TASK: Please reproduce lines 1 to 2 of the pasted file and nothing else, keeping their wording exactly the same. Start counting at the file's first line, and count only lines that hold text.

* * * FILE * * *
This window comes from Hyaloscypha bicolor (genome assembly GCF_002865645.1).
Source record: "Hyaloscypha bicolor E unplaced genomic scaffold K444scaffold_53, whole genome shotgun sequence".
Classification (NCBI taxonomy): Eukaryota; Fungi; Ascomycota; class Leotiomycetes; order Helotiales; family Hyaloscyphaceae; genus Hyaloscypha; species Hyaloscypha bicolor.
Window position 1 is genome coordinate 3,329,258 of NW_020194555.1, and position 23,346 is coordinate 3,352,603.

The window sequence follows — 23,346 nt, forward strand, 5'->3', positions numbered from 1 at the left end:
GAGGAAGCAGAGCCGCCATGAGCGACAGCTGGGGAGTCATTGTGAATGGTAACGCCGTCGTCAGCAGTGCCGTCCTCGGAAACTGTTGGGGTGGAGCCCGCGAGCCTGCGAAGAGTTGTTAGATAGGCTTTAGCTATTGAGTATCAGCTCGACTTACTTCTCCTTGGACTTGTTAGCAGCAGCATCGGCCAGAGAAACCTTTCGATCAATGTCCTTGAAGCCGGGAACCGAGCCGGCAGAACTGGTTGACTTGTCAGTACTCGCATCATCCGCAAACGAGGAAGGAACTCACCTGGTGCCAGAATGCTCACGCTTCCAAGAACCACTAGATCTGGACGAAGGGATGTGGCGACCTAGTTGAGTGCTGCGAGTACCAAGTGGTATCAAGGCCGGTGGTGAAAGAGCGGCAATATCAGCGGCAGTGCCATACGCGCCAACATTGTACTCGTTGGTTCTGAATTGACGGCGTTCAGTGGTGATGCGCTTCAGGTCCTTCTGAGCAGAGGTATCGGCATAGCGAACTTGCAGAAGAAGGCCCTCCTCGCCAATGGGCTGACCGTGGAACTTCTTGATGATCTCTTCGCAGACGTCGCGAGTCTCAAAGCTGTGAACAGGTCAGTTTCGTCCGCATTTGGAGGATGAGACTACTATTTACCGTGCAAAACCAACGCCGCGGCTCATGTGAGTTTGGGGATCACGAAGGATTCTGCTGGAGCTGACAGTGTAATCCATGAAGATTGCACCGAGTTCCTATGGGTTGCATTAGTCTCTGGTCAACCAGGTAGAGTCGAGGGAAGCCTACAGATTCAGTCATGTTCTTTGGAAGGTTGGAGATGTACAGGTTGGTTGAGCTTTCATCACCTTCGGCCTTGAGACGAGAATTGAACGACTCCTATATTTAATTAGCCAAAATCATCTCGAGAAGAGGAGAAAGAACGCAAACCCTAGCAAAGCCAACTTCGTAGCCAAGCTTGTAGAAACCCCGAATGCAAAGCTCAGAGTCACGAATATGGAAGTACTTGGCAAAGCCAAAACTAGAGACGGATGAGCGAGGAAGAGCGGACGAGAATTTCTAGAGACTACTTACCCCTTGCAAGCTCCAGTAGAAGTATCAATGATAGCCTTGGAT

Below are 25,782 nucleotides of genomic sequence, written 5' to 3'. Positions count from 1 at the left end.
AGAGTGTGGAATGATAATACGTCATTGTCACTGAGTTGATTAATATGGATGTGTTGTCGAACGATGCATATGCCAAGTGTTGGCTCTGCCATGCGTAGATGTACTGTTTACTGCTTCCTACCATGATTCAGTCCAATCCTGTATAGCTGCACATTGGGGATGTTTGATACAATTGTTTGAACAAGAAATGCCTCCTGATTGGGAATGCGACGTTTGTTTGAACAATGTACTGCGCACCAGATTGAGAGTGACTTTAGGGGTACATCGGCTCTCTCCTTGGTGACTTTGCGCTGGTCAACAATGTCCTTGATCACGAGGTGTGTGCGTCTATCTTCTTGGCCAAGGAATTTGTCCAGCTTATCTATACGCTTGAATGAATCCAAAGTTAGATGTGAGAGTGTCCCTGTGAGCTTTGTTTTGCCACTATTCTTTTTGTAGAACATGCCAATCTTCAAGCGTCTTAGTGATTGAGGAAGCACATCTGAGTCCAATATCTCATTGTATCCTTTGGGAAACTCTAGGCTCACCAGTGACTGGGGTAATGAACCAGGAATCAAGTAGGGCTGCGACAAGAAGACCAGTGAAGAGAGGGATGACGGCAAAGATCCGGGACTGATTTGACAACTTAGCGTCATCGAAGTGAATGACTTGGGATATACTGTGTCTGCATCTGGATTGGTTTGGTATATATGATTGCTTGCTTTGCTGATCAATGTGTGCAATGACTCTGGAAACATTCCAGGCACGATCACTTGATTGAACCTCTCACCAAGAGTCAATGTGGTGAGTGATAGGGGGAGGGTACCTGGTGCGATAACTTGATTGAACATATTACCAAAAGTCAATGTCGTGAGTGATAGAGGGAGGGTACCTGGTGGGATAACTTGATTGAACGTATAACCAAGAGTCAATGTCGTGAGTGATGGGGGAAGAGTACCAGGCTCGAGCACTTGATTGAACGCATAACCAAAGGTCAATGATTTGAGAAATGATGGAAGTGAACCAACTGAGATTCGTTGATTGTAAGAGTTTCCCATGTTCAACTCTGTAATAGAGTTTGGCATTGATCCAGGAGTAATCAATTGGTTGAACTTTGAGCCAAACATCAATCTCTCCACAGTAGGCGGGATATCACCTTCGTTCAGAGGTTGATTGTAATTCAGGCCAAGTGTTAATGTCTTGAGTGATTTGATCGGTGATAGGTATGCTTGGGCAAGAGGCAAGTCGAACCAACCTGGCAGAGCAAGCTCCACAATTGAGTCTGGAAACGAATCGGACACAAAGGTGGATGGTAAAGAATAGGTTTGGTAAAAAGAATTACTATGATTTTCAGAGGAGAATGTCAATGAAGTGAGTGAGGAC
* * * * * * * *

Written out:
This window comes from Hyaloscypha bicolor (genome assembly GCF_002865645.1).
Source record: "Hyaloscypha bicolor E unplaced genomic scaffold K444scaffold_53, whole genome shotgun sequence".